Now that we are living on the island , we’ve been gearing up and catching some waves (errr, well whitewash for me anyways).

wetsuits and a salty-bulldog in SUNNY (!!) Tofino (Aug 2012)

Now, the North Pacific is COLD andWET (hello! rainforest!), but, that doesn’t mean it can’t be fun! If you’re going to get wet anyways, you might as well do it in a 6mm wetsuit with a hood, gloves and booties!

YOGA is another great way to get ready for a surf weekend. Here are some of my favourite surfing-related yoga poses…

  1. Garudasana (Eagle Pose). To stretch out your upper back and shoulders for a big day of paddling!
  2. Chaturanga (Four-limb Staff Pose). For everything! Your pop-ups will improve like nobody’s business!
  3. Shalabhasana (Locust Pose). To strengthen back, abdominals, and to help look up while paddling out!
  4. Malasana (Garland Pose). To open hip flexors and lower back for long sessions of sitting on your board waiting for the perfect waves!

*You can sequence these together, for example: 1) start with eagle on each side, holding for 5-6 breaths. 2) step out and fold forward, (bend your knees to keep your back long!). 3) ground the palms of your hand on either side of your feet and step/jump back into high plank pose (knees down is great for building core and upper body strength!). 4) slowly lower to staff pose – hover (don’t collapse!) about 1inch off the floor. hold for 5-6 breaths. 5) lower to the ground. 6) placing chin on the mat and arms along the side of your body, lift legs into locust (one at at time is great for building strength!). 6) push through hands and knees and come up to standing. place feet mat-width apart (place heels on a rolled up towel if necessary!) and drop down in garland. hold for 5-6 breaths.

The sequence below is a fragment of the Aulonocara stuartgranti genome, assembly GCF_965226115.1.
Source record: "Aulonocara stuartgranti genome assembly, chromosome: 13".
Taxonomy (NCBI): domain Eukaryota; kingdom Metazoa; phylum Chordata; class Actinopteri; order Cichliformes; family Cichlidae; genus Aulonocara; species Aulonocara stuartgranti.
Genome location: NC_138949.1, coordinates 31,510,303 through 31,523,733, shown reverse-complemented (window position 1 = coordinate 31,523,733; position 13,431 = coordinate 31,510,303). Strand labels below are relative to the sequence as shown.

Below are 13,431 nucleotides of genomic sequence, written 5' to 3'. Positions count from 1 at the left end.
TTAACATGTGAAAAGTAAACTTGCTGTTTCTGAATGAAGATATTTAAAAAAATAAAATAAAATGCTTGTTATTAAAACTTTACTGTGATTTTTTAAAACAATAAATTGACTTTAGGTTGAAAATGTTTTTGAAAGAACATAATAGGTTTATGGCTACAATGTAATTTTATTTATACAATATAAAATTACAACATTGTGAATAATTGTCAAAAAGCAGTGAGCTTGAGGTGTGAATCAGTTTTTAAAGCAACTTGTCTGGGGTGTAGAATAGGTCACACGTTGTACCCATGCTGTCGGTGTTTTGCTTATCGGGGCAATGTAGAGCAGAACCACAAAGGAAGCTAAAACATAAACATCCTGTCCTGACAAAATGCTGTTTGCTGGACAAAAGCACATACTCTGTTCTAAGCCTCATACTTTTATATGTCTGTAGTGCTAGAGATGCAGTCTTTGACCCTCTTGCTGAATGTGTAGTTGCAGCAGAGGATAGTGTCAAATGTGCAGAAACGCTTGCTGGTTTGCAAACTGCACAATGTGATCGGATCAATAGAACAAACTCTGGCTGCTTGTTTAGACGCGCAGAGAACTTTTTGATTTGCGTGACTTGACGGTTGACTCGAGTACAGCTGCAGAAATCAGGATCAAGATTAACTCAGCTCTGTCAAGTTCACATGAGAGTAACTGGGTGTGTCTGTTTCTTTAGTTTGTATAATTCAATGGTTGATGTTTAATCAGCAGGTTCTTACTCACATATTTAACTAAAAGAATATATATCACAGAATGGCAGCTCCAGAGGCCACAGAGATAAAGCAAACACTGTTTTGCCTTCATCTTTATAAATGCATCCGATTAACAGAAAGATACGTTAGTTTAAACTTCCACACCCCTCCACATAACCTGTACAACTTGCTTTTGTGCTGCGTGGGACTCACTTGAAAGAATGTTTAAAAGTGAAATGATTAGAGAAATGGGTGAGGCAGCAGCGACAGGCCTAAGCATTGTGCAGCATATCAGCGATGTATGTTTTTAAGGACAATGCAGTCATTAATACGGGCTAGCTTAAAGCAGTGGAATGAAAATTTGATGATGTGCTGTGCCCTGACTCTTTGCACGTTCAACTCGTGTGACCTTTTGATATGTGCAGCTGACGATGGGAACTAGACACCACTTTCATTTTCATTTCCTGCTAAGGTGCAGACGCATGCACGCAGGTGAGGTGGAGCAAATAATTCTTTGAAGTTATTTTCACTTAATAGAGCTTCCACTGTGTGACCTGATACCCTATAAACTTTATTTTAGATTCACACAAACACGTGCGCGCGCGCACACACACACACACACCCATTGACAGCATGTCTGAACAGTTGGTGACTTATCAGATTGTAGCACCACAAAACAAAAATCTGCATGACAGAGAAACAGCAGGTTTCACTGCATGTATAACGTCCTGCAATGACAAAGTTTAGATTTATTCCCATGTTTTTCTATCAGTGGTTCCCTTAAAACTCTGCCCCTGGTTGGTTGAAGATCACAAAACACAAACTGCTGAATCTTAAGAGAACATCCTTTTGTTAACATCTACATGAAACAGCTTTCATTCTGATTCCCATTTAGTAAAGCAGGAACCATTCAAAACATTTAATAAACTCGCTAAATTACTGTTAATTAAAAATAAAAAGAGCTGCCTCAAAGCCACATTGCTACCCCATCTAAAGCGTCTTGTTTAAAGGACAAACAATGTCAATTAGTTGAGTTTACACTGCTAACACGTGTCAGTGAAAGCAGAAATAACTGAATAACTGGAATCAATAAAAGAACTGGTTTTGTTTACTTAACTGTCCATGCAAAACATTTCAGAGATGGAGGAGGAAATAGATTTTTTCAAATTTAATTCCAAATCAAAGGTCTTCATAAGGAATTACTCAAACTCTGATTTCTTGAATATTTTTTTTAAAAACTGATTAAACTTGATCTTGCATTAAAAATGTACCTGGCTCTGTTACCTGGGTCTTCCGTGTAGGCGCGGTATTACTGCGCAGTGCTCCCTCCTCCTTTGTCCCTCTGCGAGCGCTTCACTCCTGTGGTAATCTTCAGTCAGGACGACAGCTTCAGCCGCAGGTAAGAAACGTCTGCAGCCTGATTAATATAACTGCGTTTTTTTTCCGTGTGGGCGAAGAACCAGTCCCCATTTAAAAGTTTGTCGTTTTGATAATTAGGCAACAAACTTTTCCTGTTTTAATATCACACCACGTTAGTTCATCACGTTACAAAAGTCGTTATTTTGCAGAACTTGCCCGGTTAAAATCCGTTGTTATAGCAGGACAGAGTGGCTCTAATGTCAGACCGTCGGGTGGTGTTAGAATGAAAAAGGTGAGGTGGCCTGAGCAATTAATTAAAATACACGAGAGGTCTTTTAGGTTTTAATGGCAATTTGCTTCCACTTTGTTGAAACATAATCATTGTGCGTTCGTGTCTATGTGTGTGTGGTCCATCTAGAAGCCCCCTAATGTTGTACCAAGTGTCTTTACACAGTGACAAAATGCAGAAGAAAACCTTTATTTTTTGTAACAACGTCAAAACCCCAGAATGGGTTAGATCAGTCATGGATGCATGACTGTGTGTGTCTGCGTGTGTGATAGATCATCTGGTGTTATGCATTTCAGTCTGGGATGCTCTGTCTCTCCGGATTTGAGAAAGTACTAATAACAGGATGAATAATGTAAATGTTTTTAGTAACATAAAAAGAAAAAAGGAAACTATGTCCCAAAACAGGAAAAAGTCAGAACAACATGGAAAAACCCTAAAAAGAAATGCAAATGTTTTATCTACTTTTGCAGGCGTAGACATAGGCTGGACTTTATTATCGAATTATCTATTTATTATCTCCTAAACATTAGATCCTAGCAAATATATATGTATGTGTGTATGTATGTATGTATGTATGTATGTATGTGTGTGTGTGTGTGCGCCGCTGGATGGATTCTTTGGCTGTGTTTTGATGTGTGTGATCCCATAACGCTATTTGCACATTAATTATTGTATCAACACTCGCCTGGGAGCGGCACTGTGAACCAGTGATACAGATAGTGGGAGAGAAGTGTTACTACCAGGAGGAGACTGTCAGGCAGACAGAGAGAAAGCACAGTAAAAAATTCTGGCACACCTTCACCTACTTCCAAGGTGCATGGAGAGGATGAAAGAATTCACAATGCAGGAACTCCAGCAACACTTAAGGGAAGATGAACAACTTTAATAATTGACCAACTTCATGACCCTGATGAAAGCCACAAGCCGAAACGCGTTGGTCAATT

So get out there and stretch out before you wax up! much love.

P.S. like surfing? check out what I’ve been up to, and island living

my favourite things – new winter/rain wear

i’m starting a new regular post called “my favourite things“.

there is so much stuff & information out there and it’s hard to know what’s worthwhile. Whether it’s yoga gear reviews, Parkinson’s resources, or basic clothes and shoes, I’ll share my humble opinion and let you know what I’m interested in!

Having recently moved to Victoria, I’m bracing myself for the “winter”, or as they like to call it here “the rainy season“. Having lived in the SUNNY & DRY Okanagan Valley for the last 4 years, I’ve had to reconfigure my outdoor/walking-levon/going-to-school/riding-the-bus wear… so, here’s what I’ve come up with (click on the corresponding numbered links below for more info):

1 – 2 – 3 – 4

Whadya think? Bring on winter rain!

much love.